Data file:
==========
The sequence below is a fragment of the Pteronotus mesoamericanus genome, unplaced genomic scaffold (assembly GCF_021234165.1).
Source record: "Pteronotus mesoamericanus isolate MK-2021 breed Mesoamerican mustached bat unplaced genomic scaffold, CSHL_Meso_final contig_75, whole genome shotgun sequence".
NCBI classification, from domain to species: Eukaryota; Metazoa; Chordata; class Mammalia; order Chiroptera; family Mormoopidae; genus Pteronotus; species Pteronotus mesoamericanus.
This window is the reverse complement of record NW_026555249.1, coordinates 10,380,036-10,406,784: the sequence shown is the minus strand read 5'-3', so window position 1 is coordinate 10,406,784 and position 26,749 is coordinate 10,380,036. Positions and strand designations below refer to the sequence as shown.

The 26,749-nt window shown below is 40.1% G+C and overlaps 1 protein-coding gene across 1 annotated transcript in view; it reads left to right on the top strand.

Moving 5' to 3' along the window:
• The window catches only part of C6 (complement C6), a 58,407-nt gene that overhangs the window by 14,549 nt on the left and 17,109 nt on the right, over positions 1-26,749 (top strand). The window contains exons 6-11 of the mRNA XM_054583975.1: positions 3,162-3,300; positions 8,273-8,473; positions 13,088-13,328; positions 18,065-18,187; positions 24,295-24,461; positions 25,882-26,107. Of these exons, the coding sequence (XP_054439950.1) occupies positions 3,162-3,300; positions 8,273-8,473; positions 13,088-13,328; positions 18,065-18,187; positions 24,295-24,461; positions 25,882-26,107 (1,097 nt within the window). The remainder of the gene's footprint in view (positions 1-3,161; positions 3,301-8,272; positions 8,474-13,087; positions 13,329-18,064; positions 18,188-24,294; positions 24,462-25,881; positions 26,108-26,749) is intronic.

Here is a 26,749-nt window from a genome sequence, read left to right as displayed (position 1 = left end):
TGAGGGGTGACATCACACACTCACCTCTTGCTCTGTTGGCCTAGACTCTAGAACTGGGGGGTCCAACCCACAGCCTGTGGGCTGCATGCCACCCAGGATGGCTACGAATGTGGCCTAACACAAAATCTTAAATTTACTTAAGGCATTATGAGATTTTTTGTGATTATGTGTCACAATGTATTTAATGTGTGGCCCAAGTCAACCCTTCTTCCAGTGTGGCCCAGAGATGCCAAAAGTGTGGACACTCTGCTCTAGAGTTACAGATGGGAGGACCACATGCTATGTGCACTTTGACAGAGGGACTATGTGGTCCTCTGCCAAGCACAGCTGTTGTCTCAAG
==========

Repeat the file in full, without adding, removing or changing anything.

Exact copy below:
The sequence below is a fragment of the Pteronotus mesoamericanus genome, unplaced genomic scaffold (assembly GCF_021234165.1).
Source record: "Pteronotus mesoamericanus isolate MK-2021 breed Mesoamerican mustached bat unplaced genomic scaffold, CSHL_Meso_final contig_75, whole genome shotgun sequence".
NCBI classification, from domain to species: Eukaryota; Metazoa; Chordata; class Mammalia; order Chiroptera; family Mormoopidae; genus Pteronotus; species Pteronotus mesoamericanus.
This window is the reverse complement of record NW_026555249.1, coordinates 10,380,036-10,406,784: the sequence shown is the minus strand read 5'-3', so window position 1 is coordinate 10,406,784 and position 26,749 is coordinate 10,380,036. Positions and strand designations below refer to the sequence as shown.

The 26,749-nt window shown below is 40.1% G+C and overlaps 1 protein-coding gene across 1 annotated transcript in view; it reads left to right on the top strand.

Moving 5' to 3' along the window:
• The window catches only part of C6 (complement C6), a 58,407-nt gene that overhangs the window by 14,549 nt on the left and 17,109 nt on the right, over positions 1-26,749 (top strand). The window contains exons 6-11 of the mRNA XM_054583975.1: positions 3,162-3,300; positions 8,273-8,473; positions 13,088-13,328; positions 18,065-18,187; positions 24,295-24,461; positions 25,882-26,107. Of these exons, the coding sequence (XP_054439950.1) occupies positions 3,162-3,300; positions 8,273-8,473; positions 13,088-13,328; positions 18,065-18,187; positions 24,295-24,461; positions 25,882-26,107 (1,097 nt within the window). The remainder of the gene's footprint in view (positions 1-3,161; positions 3,301-8,272; positions 8,474-13,087; positions 13,329-18,064; positions 18,188-24,294; positions 24,462-25,881; positions 26,108-26,749) is intronic.

Here is a 26,749-nt window from a genome sequence, read left to right as displayed (position 1 = left end):
TGAGGGGTGACATCACACACTCACCTCTTGCTCTGTTGGCCTAGACTCTAGAACTGGGGGGTCCAACCCACAGCCTGTGGGCTGCATGCCACCCAGGATGGCTACGAATGTGGCCTAACACAAAATCTTAAATTTACTTAAGGCATTATGAGATTTTTTGTGATTATGTGTCACAATGTATTTAATGTGTGGCCCAAGTCAACCCTTCTTCCAGTGTGGCCCAGAGATGCCAAAAGTGTGGACACTCTGCTCTAGAGTTACAGATGGGAGGACCACATGCTATGTGCACTTTGACAGAGGGACTATGTGGTCCTCTGCCAAGCACAGCTGTTGTCTCAAG